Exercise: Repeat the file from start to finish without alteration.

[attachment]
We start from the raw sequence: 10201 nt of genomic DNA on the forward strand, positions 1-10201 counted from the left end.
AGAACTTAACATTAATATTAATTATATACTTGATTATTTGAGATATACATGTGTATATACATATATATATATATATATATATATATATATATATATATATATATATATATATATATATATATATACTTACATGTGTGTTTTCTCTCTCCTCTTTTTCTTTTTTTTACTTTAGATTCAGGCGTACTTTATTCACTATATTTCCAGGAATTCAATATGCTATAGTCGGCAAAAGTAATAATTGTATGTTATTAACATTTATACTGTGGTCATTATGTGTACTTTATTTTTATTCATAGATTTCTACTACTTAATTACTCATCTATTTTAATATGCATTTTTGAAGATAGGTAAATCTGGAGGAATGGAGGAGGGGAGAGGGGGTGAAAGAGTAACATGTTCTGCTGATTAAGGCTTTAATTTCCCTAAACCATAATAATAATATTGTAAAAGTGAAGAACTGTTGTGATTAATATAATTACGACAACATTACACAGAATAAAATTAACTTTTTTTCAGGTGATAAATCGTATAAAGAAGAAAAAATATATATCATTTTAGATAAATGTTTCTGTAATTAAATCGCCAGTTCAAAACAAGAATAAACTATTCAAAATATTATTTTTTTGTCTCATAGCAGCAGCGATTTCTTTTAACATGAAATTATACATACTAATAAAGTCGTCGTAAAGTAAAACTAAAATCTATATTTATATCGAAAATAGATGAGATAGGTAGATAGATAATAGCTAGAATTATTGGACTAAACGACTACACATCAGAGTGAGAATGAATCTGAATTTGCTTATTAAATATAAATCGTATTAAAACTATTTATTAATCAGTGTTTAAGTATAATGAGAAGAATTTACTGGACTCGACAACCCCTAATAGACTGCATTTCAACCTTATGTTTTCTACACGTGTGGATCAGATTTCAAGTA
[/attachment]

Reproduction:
We start from the raw sequence: 10201 nt of genomic DNA on the forward strand, positions 1-10201 counted from the left end.
AGAACTTAACATTAATATTAATTATATACTTGATTATTTGAGATATACATGTGTATATACATATATATATATATATATATATATATATATATATATATATATATATATATATATATATATATATACTTACATGTGTGTTTTCTCTCTCCTCTTTTTCTTTTTTTTACTTTAGATTCAGGCGTACTTTATTCACTATATTTCCAGGAATTCAATATGCTATAGTCGGCAAAAGTAATAATTGTATGTTATTAACATTTATACTGTGGTCATTATGTGTACTTTATTTTTATTCATAGATTTCTACTACTTAATTACTCATCTATTTTAATATGCATTTTTGAAGATAGGTAAATCTGGAGGAATGGAGGAGGGGAGAGGGGGTGAAAGAGTAACATGTTCTGCTGATTAAGGCTTTAATTTCCCTAAACCATAATAATAATATTGTAAAAGTGAAGAACTGTTGTGATTAATATAATTACGACAACATTACACAGAATAAAATTAACTTTTTTTCAGGTGATAAATCGTATAAAGAAGAAAAAATATATATCATTTTAGATAAATGTTTCTGTAATTAAATCGCCAGTTCAAAACAAGAATAAACTATTCAAAATATTATTTTTTTGTCTCATAGCAGCAGCGATTTCTTTTAACATGAAATTATACATACTAATAAAGTCGTCGTAAAGTAAAACTAAAATCTATATTTATATCGAAAATAGATGAGATAGGTAGATAGATAATAGCTAGAATTATTGGACTAAACGACTACACATCAGAGTGAGAATGAATCTGAATTTGCTTATTAAATATAAATCGTATTAAAACTATTTATTAATCAGTGTTTAAGTATAATGAGAAGAATTTACTGGACTCGACAACCCCTAATAGACTGCATTTCAACCTTATGTTTTCTACACGTGTGGATCAGATTTCAAGTA